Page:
Asian stereotype used in Dutch reading lesson: report

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Primary school classroom (Picture: Wikimedia Commons/Douglas P Perkins). Primary school classroom (Picture: Wikimedia Commons/Douglas P Perkins)

A reading method used at Dutch primary schools to teach children the double sound of "ng", mocks Asian people. Asian parents sounded the alarm, and the lesson is no longer used. But University of Amsterdam media scientist Reza Kartosen-Wong is worried by the lack of outcry about this "racist stereotype", he said to Het Parool.

The lesson was aimed at teaching double sound "ng" to kids. Translated from Dutch, it reads: "Chinese letter. Shing, shang shong is playing ping-pong in Hong Kong." The method also recommends a gesture to drive the lesson home - using index fingers to pull your eyes to mimic the Epicanthic fold characteristic of people from Asian countries. This teaching method was created by pedagogue Jose Schraven and formed part of Onderwijssgek's lessons. It has been used in primary schools for five years, according to the newspaper.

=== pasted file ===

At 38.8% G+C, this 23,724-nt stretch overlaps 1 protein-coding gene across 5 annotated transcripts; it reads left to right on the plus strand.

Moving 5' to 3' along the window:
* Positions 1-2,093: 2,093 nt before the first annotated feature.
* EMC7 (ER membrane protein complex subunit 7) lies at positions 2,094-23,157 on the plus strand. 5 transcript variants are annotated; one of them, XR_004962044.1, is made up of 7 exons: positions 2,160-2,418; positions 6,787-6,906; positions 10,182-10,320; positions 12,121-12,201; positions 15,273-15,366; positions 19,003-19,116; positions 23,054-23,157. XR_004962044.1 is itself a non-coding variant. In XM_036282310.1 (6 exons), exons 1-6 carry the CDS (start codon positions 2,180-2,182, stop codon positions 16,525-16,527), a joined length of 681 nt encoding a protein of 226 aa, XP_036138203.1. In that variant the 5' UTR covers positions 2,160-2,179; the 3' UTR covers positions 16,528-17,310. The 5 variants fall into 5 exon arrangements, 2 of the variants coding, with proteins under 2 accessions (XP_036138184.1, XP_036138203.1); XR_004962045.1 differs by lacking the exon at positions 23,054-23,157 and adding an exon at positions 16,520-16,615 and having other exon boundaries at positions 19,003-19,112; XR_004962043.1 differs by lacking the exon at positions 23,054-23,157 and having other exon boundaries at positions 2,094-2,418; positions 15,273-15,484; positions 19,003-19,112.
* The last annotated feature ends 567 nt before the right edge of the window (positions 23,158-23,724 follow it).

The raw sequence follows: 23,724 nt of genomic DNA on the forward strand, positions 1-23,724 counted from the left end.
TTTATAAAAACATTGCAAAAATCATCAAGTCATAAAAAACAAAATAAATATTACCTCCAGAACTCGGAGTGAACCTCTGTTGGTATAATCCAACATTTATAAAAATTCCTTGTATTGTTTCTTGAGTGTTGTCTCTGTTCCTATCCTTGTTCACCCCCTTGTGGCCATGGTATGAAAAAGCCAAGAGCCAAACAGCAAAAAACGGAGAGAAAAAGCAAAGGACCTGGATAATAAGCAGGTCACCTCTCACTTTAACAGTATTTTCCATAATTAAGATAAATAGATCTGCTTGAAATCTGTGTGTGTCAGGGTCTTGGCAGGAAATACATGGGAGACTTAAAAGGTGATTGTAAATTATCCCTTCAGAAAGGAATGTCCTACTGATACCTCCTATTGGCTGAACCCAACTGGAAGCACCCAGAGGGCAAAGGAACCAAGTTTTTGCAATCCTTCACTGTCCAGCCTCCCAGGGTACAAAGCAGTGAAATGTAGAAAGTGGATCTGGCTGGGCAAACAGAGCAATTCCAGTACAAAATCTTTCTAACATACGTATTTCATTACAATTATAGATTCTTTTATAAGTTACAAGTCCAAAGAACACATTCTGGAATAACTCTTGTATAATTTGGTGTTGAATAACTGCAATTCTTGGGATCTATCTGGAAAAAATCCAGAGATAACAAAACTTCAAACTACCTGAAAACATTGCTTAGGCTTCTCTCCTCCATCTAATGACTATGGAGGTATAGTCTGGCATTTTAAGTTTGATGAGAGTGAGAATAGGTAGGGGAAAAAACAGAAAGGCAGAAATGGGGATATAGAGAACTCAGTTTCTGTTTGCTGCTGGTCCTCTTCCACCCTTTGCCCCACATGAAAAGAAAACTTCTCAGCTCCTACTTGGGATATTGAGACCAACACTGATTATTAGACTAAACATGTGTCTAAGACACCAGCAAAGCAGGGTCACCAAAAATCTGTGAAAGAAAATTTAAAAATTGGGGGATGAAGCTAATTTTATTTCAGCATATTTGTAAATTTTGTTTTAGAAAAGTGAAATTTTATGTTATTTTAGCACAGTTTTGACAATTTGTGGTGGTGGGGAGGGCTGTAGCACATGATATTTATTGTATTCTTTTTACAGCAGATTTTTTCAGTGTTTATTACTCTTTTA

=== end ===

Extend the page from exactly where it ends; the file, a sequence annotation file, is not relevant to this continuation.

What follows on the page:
An Asian father recently noticed the method being used at primary school Laterna Magica and expressed his indignation on Facebook, according to Het Parool. Other parents shared his concerns. Onderwijssgek changed the text due to the parents' concerns and Laterna Magica is no longer using this specific method. 

It's great that the offensive material was removed, but it does not change the root of the problem, Reza Kartosen-Wong wrote in Het Parool on Monday. "Teachers, pedagogues and educational experts involved worked with this method for years without realizing it involved racist stereotypes." He finds it striking that there was no public outrage about this. "In schools "hankie pankie shanghai" is still sung with slit eyes. We would not accept this from other stereotypes", he added. 

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